With a 25-1-1 slate, Ruddock was the second-ranked contender after Tyson in a division that was suddenly full of possibility. Originally signed to fight for the titles in November 1989, Ruddock’s shot had been nixed when Tyson pulled out, pleading pleurisy. Ruddock instead faced Michael Dokes, against whose quick hands for three rounds he struggled before suddenly razing his opponent with a chilling left hook in the fourth. Given Tyson’s subsequent defeat to Douglas, it was no stretch to imagine that Ruddock—also a tall, broad and agile heavyweight—might have proved victorious had his title shot taken place.
After brawling with Ruddock at the face-off, Tyson was dialed-in long before the opening bell rang at the Mirage Hotel and Casino in Las Vegas. Ruddock, on the other hand, was infected with nerves, twitching anxiously in the corner while Tyson stared him down across the ring. Tearing out after Ruddock, Tyson almost floored him inside twenty seconds with a counter. With his left hand cocked, Ruddock fired back at Tyson with a series of wild uppercuts thrown heedlessly from range. After brawling with Ruddock after the bell, Tyson came out for the second round with mean intentions. But after referee Richard Steele gave Ruddock an unwarranted eight-count after he was tripped, Tyson chose to realise his intentions through a brutally agricultural medium—via head-butts and low blows.
Although dominant, it was hard to square this grim version of Tyson with the electric fighter who had whipped and surged through the division in the last half of the eighties. Intermittently he would dip and slip into range, but mostly he plodded and thudded after Ruddock, content to switch between wrestling and whacking whenever in close. In the last ten seconds of the third round, Tyson landed a bullet left hook that sent Ruddock crashing to the canvas. Lesser men may have stayed down, yet Ruddock rose grinning and smiling—as if cheered by a glimpse of the original Tyson. Stunned and tired, Ruddock continued to offer openings to Tyson every time he turned his massive wingspan into another wild shot.
Either unwilling or unable to hold, Ruddock finally made some headway in the sixth when he tagged Tyson repeatedly in the center ring. “He punches like a fucking mule kick,” Tyson would later affirm. Knocked back into his senses, he would reassert his dominance in the seventh round with a crashing right hand. Under siege, Ruddock would be sent staggering back across the ring via the first lethal combination Tyson had launched all night. Stalking Ruddock, Tyson readied himself for the kill—at which point referee Richard Steele, to the incredulity of nearly all in attendance, suddenly launched himself between the two fighters and called a halt to the proceedings. With his eyes fixed on Tyson, Steele could have no way of knowing Ruddock’s precise condition, which the Jamaican-Canadian best summarized through a single baffled question: “What?”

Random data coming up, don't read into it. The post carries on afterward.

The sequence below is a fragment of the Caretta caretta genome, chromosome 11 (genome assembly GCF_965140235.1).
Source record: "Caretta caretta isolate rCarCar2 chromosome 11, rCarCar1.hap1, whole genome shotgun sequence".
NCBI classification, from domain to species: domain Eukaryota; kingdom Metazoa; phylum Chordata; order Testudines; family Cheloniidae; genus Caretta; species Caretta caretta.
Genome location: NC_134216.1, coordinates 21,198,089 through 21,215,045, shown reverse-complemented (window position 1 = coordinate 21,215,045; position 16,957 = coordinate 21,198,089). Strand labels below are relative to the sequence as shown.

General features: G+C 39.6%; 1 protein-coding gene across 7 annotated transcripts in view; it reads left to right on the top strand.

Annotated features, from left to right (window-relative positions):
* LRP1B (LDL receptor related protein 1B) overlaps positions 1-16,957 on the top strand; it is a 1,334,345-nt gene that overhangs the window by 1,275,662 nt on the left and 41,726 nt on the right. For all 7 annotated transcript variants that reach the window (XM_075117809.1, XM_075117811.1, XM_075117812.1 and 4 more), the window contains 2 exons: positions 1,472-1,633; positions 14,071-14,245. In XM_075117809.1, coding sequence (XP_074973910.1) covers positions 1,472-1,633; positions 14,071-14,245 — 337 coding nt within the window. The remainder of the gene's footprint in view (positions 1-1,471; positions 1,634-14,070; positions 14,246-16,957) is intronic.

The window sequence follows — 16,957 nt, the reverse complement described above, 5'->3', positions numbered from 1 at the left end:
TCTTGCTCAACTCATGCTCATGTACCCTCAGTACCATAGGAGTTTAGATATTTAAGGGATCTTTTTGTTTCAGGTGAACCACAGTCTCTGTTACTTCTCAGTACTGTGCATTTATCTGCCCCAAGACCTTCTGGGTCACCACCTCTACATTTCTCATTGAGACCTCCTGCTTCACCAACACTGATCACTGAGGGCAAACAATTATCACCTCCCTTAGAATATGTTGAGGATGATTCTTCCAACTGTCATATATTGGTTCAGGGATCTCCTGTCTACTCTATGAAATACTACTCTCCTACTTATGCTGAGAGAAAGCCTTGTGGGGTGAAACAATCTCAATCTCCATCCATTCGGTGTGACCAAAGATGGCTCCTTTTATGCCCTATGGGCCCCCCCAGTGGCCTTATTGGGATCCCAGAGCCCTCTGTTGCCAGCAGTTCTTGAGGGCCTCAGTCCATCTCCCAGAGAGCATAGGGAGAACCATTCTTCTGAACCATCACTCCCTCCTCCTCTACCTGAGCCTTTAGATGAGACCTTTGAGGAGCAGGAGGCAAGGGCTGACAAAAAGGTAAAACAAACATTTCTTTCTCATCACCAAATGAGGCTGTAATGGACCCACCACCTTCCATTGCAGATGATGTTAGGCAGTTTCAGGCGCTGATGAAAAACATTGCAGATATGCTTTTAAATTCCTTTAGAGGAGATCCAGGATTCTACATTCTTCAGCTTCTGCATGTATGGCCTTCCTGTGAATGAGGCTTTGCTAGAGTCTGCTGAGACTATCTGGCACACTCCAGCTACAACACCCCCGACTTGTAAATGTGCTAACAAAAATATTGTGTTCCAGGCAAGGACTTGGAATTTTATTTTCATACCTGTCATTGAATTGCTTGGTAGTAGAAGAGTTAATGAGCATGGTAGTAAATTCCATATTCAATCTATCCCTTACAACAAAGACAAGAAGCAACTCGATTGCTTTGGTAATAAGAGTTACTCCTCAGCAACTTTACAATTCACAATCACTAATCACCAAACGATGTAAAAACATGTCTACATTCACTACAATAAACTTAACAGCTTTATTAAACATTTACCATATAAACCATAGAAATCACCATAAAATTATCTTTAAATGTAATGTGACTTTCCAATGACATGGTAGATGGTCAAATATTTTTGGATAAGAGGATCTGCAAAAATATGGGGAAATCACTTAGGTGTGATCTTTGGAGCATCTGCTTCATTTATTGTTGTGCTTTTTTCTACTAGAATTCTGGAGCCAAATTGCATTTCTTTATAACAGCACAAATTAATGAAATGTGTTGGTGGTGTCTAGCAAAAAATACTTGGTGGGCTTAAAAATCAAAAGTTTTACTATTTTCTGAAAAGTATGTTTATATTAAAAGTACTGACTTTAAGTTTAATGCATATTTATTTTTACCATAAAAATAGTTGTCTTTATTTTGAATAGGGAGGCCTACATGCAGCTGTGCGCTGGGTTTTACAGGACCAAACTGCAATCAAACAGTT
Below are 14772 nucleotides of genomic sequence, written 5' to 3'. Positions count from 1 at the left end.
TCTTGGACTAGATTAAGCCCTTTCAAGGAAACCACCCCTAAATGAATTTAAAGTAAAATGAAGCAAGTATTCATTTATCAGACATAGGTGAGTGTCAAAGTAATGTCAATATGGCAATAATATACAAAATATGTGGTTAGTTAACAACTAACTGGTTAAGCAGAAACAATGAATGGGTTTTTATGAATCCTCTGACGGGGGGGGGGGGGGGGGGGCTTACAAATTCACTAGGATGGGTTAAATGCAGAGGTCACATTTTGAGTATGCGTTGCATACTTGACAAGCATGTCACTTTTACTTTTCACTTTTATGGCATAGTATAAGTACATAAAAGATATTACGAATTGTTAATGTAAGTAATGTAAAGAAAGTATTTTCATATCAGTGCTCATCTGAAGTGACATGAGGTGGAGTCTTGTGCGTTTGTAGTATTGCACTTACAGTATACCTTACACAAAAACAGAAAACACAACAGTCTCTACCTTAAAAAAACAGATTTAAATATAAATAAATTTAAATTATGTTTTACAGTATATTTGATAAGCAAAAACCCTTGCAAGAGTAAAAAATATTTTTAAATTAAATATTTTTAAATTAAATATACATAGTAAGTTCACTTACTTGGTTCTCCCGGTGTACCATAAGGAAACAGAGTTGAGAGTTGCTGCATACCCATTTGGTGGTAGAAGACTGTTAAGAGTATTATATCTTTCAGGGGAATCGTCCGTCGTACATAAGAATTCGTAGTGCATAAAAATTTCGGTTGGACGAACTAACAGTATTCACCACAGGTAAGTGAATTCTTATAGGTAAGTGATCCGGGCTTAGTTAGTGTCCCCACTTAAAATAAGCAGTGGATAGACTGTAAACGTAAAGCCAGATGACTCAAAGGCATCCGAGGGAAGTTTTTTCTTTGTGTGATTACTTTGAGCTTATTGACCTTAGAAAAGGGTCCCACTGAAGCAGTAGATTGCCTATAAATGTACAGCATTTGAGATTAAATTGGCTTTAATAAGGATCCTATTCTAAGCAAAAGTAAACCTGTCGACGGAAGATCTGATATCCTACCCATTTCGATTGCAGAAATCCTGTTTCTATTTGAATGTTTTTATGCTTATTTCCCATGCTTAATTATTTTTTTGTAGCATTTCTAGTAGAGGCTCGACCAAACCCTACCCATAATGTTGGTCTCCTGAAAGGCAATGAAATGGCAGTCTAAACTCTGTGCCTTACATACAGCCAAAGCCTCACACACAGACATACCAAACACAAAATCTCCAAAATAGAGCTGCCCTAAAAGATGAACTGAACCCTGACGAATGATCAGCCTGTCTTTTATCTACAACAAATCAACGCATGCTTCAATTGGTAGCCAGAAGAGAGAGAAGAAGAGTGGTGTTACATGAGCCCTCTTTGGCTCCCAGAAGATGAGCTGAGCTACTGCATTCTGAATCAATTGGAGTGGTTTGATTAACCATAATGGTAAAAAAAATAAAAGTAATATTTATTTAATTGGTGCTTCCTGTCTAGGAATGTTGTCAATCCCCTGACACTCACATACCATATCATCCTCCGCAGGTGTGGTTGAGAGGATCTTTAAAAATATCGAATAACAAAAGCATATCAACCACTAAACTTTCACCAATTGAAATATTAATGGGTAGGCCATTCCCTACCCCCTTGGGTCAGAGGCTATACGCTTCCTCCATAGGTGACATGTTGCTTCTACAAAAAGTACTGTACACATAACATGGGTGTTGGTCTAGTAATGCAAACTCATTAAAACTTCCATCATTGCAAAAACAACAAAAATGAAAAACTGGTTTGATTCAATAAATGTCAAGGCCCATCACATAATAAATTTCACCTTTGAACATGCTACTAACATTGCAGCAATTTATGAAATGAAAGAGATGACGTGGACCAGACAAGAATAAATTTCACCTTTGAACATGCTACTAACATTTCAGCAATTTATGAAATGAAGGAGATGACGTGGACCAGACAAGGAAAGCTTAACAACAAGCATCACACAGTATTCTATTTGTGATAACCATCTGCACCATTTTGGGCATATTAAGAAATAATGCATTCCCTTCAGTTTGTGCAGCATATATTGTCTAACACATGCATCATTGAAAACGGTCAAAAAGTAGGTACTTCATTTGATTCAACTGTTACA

So notorious was the stoppage that it would soon form the basis of a Saturday Night Live sketch. Although Tyson had been largely dominant, a combination of the controversial finish and the massive brawl that followed it gave promoters Murad Muhammad and Don King a natural premise upon which to justify an immediate rematch. Hugh McIlvanney was not the only sportswriter to shudder at the thought of a further series of press conferences involving King and Muhammad, which he described as a “horror for those of us who are asked to chronicle such activities.” “When teamed up,” McIlvanney wrote in The Observer, “they surely have no challengers for the ranting and raving championship of the galaxy.”
In any event, it was Tyson whose broadsides in advance of the second fight would make headlines. Awaiting sentencing on an assault charge, Tyson’s prefight diatribes became more and more charged. “I’m gonna make you my girlfriend,” he hissed at Ruddock once during a televised conference call. “You’re sweet: I’m gonna make you kiss me good with those big lips.” Then, in training, he stalked after an ABC cameraman and demolished his equipment. “Get outta my face, you fuck,” he spat. Given a curfew by Giachetti throughout training, Tyson would creep out of his room in Vegas and gun down the freeway to L.A. where orgies arranged by a friend awaited him. Sleeping no more than two hours a night then sleepwalking through training, he was only busted when Giachetti saw his Ferrari mufflers looking like burnt marshmallows.
Burning up, burning out—what else did the future hold for Tyson? In three weeks, he will be arrested; in six months, convicted of rape; a month later, given six years in jail. Behind him is mostly disaster; in front, there is only more. What did he know then, in the black trunks and the red gloves, sweat glistening on his back, body rippling with muscle, water pills and who knows what else running through his bloodstream, with Razor Ruddock looming in front of him? For now, there is only the present, on June 28, 1991, at the Mirage Hotel and Casino—before its imminent eclipse. And ahead? Ahead there is more of the same: the indigenous American berserk.